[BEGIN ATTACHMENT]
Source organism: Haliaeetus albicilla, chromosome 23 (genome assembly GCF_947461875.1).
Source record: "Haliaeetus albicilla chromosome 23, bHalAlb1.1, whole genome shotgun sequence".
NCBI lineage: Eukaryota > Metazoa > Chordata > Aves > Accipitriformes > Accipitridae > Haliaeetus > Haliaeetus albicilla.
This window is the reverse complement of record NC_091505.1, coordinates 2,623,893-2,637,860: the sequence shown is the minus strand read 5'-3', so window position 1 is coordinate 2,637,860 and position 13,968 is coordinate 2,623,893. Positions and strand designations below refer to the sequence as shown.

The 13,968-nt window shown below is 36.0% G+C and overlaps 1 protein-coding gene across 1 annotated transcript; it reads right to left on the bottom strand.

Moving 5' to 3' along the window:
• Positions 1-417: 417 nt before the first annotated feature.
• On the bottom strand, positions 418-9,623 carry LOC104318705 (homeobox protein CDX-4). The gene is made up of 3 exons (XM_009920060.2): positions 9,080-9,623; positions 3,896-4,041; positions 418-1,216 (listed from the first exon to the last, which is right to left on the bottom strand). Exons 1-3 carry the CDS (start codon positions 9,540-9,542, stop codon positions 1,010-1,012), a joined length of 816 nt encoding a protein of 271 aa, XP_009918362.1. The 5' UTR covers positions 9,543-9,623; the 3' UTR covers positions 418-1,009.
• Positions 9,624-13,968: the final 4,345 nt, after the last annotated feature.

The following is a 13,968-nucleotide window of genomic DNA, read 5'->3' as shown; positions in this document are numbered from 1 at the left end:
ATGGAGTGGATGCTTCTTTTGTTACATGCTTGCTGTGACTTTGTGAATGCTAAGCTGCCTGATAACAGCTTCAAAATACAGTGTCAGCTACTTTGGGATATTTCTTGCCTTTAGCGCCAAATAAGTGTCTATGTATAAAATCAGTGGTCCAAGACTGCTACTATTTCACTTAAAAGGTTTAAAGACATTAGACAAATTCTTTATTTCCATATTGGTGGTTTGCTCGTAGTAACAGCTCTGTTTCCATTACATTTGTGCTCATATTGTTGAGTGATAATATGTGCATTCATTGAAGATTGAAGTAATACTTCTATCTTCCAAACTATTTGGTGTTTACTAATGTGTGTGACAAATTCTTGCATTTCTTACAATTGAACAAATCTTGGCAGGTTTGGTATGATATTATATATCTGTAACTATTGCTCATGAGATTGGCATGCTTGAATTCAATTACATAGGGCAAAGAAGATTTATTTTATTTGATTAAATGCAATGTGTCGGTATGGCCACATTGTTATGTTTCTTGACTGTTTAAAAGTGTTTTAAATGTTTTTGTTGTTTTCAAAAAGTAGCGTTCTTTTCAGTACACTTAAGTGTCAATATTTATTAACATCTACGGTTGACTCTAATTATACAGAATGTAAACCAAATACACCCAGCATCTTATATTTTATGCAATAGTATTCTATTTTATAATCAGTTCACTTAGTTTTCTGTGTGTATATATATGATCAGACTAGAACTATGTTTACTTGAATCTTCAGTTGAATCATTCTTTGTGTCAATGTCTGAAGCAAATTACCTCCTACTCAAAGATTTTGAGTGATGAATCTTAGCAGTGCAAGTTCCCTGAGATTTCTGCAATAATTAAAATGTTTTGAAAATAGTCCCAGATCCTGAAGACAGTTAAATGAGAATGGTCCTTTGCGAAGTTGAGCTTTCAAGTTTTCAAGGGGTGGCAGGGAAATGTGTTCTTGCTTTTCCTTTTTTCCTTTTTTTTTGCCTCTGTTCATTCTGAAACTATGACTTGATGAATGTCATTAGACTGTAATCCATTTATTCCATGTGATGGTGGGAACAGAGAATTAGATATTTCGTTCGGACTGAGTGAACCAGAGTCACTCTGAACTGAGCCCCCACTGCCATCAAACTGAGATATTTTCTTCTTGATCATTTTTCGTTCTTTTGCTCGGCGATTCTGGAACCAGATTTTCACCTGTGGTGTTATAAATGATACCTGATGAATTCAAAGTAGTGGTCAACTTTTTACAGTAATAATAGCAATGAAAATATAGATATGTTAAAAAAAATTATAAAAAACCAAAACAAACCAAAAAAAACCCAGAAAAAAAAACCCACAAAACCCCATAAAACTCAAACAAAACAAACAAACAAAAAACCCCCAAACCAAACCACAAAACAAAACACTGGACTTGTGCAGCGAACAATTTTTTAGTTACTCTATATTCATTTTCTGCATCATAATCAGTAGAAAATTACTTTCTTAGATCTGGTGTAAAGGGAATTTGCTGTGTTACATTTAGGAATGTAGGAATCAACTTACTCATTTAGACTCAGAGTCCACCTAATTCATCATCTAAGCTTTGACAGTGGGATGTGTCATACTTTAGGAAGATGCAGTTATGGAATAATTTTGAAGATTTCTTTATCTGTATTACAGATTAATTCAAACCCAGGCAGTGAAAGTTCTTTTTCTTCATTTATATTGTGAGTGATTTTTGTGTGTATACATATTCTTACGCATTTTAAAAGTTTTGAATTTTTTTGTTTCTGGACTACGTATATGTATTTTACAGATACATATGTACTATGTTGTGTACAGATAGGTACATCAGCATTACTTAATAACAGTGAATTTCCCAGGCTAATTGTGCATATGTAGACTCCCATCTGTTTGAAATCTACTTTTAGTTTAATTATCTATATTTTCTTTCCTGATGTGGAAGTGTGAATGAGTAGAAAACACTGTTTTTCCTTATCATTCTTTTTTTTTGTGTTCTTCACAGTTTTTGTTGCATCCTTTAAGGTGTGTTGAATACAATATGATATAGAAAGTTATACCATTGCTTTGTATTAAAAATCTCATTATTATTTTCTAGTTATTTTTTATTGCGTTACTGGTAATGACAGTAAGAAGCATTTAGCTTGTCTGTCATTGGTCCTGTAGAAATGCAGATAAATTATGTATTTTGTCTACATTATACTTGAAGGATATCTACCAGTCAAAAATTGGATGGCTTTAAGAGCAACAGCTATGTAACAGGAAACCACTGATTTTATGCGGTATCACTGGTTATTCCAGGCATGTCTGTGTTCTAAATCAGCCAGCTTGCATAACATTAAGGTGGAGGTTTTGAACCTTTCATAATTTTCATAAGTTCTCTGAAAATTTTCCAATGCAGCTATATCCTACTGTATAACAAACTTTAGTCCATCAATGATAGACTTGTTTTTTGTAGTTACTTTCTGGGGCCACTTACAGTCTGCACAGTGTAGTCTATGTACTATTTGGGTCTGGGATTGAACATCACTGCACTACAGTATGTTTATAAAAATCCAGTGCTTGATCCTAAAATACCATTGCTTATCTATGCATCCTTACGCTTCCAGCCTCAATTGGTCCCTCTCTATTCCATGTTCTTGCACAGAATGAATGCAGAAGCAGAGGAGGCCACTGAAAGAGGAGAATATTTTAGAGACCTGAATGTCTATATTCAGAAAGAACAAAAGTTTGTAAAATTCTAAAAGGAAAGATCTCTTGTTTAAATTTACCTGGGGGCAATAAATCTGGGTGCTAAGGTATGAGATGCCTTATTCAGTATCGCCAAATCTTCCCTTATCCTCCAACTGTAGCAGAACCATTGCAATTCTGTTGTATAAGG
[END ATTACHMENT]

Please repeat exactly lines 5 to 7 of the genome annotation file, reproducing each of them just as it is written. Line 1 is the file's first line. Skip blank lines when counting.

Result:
The 13,968-nt window shown below is 36.0% G+C and overlaps 1 protein-coding gene across 1 annotated transcript; it reads right to left on the bottom strand.

Moving 5' to 3' along the window:
• Positions 1-417: 417 nt before the first annotated feature.